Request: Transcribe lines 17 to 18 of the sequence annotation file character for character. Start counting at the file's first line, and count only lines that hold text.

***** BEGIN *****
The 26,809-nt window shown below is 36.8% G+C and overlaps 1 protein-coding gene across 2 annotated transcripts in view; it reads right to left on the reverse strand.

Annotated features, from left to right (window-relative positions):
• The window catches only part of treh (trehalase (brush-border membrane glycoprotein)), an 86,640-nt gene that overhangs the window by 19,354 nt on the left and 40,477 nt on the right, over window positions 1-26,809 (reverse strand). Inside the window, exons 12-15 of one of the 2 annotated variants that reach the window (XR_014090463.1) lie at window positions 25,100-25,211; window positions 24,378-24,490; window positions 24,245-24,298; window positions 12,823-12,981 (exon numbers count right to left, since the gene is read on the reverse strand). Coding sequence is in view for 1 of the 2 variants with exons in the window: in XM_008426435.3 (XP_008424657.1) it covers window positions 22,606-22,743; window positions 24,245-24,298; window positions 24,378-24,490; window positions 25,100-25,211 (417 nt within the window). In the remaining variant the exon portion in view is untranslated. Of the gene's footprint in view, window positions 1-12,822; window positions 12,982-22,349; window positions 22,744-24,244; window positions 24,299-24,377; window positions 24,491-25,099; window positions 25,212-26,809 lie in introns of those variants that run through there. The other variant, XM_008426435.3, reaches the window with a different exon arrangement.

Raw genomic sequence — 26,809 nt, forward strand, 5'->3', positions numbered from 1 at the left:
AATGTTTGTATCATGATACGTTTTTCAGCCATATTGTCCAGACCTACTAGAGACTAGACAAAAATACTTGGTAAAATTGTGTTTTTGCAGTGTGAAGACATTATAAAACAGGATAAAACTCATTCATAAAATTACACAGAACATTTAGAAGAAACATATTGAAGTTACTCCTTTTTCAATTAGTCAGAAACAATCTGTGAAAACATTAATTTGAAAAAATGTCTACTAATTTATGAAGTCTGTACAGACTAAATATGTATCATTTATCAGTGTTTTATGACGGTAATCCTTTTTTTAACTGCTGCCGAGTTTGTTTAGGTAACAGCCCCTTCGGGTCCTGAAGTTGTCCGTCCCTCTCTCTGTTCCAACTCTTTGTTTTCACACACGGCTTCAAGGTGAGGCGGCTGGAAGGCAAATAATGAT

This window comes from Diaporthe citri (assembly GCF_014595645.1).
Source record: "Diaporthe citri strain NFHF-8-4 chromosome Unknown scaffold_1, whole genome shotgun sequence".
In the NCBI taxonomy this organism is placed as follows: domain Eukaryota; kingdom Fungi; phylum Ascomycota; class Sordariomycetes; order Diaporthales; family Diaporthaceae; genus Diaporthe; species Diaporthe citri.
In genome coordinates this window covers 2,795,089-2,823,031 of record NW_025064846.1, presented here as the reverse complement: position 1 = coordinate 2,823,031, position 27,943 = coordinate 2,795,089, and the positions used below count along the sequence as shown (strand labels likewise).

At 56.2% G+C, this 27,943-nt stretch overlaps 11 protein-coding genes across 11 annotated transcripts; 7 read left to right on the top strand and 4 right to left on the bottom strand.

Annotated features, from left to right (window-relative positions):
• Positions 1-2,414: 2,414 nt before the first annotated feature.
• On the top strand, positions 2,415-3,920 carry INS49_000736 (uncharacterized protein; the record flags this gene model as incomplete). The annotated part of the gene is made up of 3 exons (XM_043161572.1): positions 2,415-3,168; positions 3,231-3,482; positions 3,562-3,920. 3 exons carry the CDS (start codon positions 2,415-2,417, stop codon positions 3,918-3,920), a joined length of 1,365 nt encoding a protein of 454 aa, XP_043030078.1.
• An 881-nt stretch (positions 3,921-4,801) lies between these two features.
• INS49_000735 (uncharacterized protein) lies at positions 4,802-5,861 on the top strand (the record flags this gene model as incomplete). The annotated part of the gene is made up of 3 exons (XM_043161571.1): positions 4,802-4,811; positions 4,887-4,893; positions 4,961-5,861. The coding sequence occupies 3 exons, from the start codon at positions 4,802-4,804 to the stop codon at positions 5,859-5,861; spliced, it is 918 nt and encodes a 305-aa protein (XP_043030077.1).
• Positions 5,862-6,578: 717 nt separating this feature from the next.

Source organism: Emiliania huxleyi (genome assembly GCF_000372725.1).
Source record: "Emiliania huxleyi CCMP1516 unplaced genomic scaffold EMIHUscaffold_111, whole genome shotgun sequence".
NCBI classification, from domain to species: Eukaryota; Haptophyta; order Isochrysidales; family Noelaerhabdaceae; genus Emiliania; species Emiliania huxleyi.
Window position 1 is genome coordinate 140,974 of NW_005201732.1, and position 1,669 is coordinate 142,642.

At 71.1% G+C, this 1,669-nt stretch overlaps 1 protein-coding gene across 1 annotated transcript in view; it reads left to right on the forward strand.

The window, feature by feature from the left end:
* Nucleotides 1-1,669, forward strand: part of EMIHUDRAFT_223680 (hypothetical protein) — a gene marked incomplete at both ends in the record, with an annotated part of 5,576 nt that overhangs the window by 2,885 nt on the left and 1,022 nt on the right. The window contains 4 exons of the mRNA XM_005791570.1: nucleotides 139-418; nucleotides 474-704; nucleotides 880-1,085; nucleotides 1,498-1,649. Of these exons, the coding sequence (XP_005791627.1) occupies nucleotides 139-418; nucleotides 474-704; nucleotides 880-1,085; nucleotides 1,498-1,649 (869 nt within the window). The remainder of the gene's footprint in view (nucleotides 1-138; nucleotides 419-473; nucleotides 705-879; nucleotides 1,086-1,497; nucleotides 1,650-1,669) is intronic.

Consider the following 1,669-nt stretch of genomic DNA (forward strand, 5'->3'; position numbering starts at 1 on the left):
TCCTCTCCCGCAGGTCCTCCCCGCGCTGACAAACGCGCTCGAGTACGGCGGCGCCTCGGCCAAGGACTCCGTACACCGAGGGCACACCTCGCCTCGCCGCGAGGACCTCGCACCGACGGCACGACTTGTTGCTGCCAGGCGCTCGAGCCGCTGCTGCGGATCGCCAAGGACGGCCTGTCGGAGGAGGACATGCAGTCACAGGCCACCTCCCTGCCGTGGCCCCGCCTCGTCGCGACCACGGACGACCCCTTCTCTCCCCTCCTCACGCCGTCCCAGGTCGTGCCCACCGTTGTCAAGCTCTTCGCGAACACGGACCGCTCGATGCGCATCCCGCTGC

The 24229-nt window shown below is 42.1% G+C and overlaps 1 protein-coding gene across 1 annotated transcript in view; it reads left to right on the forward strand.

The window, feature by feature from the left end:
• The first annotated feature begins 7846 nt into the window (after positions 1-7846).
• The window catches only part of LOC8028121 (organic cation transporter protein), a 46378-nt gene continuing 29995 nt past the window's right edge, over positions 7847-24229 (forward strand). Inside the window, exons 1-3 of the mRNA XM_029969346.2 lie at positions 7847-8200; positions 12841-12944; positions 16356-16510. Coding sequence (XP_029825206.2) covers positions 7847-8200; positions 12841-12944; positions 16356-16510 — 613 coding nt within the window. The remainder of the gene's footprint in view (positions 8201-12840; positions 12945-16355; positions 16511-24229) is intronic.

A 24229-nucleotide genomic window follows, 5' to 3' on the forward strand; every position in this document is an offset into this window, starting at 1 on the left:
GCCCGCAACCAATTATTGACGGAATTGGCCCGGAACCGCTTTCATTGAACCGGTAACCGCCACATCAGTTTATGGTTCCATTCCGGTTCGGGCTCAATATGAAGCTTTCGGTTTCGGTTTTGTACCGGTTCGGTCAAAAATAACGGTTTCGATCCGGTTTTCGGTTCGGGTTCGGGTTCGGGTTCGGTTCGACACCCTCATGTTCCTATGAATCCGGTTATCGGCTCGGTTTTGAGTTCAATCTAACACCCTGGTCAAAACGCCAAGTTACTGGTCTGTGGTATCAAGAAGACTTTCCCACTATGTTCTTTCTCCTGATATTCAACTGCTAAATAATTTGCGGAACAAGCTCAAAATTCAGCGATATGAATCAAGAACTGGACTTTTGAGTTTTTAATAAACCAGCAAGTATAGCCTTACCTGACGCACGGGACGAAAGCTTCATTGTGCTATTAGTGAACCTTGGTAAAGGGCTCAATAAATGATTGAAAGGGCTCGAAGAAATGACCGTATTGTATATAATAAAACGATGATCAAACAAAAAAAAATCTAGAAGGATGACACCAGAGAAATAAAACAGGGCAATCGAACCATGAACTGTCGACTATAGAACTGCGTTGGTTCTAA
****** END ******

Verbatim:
Source organism: Emiliania huxleyi (genome assembly GCF_000372725.1).
Source record: "Emiliania huxleyi CCMP1516 unplaced genomic scaffold EMIHUscaffold_111, whole genome shotgun sequence".